Trump Administration Still Forcing Health Insurance Plans to Cover Contraceptives, Sterilizations and Abortion-Inducing Drugs and Devices

By Emily Ward | December 6, 2018 | 4:26pm EST
(Getty Images)

( – The Health and Human Services (HHS) mandate that requires insurers to cover abortion-inducing drugs and devices, sterilizations, and contraceptives without cost-sharing is still in effect under the Trump administration, which means many Americans who object to these procedures on moral or religious grounds are still compelled to subsidize them for others through their health insurance premiums and taxes.

The contraceptive mandate is a regulation that was ordered in 2011 by the Obama administration’s Department of Health and Human Services. It forces most insurance plans to cover contraception, sterilization, and abortion drugs, and — given that Obamacare forces taxpayers to subsidize insurance premiums for people with incomes under 400 percent of the federal poverty level — it forces  taxpayers, regardless of their own moral or religious beliefs, to underwrite this coverage for others.

Health and Human Services Secretary Alex Azar. (Getty Images)

Some exemptions to the mandate have been allowed and some exemptions have been ordered through the courts for specific businesses, such as Hobby Lobby and EWTN. Also, the Trump administration’s HHS announced on Nov. 7 two new rules to expand exemptions for non-profit groups and small businesses with religious or moral objections.

Nonetheless, the overwhelming majority of Americans are forced to subsidize these products and services, even if they violate their religious beliefs.

As the HHS explained on Nov. 7, the newest exemptions would affect “no more than approximately 200 employers.”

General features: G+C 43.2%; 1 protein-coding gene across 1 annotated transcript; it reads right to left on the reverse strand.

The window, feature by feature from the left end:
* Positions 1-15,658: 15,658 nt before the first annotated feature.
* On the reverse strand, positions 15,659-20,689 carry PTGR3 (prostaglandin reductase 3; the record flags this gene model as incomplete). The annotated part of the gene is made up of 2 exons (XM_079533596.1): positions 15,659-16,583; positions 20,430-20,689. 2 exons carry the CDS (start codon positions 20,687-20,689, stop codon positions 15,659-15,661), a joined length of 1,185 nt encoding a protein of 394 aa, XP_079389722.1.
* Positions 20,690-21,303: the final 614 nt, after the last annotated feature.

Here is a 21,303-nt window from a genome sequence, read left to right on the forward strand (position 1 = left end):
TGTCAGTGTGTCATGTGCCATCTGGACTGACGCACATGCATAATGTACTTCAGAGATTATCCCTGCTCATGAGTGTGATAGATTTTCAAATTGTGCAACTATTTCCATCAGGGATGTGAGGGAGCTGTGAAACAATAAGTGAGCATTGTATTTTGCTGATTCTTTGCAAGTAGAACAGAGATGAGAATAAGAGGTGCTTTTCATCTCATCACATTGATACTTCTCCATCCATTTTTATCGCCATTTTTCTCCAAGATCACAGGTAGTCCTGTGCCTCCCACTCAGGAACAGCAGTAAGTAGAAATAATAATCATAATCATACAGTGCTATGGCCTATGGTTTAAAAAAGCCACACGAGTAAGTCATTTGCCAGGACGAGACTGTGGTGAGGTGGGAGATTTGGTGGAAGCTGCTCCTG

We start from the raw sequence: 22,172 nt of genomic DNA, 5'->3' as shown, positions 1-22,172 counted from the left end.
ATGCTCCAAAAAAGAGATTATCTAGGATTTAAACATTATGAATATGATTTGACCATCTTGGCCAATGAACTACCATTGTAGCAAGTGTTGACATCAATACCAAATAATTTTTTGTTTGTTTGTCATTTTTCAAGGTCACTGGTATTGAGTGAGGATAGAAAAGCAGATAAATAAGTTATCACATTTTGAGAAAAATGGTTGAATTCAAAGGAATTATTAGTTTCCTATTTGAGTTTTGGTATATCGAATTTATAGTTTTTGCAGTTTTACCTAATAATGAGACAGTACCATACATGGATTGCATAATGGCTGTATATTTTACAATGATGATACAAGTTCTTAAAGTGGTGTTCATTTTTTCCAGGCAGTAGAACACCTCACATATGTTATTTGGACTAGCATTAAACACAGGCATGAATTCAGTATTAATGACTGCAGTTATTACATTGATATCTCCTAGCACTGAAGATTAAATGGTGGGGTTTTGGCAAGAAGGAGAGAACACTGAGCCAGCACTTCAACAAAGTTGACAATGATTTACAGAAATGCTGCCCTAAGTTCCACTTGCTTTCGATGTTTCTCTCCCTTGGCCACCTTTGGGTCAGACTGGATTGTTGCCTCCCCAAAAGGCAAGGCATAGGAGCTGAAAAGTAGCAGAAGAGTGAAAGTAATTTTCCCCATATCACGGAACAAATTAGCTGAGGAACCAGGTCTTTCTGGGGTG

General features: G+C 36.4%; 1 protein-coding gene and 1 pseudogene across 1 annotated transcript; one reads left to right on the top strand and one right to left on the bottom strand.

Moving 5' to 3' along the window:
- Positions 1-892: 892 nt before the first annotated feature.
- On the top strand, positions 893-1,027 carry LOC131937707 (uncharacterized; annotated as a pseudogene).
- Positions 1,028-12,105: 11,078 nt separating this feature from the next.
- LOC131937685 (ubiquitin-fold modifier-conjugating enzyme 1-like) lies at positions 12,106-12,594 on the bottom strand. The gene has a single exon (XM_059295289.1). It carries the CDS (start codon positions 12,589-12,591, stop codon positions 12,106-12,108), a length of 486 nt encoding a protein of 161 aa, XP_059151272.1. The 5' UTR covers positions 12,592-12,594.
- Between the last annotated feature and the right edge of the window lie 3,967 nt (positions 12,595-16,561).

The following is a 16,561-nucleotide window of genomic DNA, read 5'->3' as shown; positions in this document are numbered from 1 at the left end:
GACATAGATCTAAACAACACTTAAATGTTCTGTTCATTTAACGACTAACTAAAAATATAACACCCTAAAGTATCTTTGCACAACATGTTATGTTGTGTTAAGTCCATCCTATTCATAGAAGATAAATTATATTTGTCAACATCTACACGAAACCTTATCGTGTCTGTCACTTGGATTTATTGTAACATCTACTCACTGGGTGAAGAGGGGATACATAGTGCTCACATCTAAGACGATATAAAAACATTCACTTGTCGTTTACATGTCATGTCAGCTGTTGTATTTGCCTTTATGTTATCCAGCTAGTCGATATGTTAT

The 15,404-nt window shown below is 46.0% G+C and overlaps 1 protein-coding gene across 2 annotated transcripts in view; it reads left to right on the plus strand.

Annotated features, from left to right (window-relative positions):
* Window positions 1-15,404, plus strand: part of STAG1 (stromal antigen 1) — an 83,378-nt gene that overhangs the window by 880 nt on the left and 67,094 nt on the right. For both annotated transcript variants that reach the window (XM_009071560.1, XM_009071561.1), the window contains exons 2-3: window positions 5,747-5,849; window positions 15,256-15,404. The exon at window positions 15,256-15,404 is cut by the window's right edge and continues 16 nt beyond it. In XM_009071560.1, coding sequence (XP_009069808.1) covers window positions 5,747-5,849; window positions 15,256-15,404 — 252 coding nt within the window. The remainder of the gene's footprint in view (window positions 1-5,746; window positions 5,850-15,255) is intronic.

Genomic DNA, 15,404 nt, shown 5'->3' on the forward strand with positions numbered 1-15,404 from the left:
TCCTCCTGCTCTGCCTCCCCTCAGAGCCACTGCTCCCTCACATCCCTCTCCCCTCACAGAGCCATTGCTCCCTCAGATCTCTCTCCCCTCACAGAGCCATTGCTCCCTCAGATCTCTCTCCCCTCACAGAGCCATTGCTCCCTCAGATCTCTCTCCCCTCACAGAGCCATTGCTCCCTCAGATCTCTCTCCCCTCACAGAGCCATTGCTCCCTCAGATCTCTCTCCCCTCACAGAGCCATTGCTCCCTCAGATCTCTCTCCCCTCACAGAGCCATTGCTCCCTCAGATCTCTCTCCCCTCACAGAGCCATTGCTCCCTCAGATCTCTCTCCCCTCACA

"The Departments [HHS, Treasury, and Labor] estimate the exemptions may affect the coverage of approximately 6,400 women, and state that in no case will they impact more than 127,000 women, which the Departments suggest is far more than will actually be impacted," stated the HHS in its Nov. 7 press release. 

Further, “these rules affect a small fraction of the 165 million women in the U.S.," said HHS.  "The rules leave in place contraceptive coverage guidelines where no religious or moral objection exists, and they do not change the Health Resources and Services Administration’s authority to decide whether to include contraceptives in the women’s preventative services guidelines for other entities,” the HHS Department stated.


The exemptions do not apply to publicly traded businesses, such as Starbucks, WalMart, or Apple, and neither exemption will apply to government entities.

During October, approximately 22,397,000 Americans worked for federal, state or local governments, according to the Bureau of Labor Statistics. All of these individuals with government healthcare plans must subsidize other people’s contraceptive services, even if they personally object.

Also, the new rules do not alter federal programs that use taxpayer dollars to fund contraception.

“These rules also do not change the many other mechanisms by which the Government advances contraceptive coverage, particularly for low-income women, including through such programs as Medicaid and Title X,” the HHS Department wrote.

As the HHS Department noted, Congress gave the Health Resources and Services Administration (HRSA) the “discretion” to create and maintain guidelines that determine the types of “women’s preventative care and screenings” health insurers must cover.

Although “Congress did not mandate contraceptive coverage” and “the Government is under no constitutional obligation to fund contraception,” as the HHS Department itself pointed out, the HRSA chose to require coverage of contraceptives.


This means the HRSA, which is part of the HHS Department, could also end the contraceptive mandate -- if it chose to do so.

When asked the HHS Department why it had declined to remove the contraceptive mandate altogether, an HHS spokeswoman did not answer but referred to a fact sheet and press release about the new rules.

In the rule concerning moral exemptions, the HHS Department said it lacked “certain information about whether there is a need to extend the expanded exemption to publicly traded entities.”

President Donald Trump and former President Barack Obama. (Getty Images)

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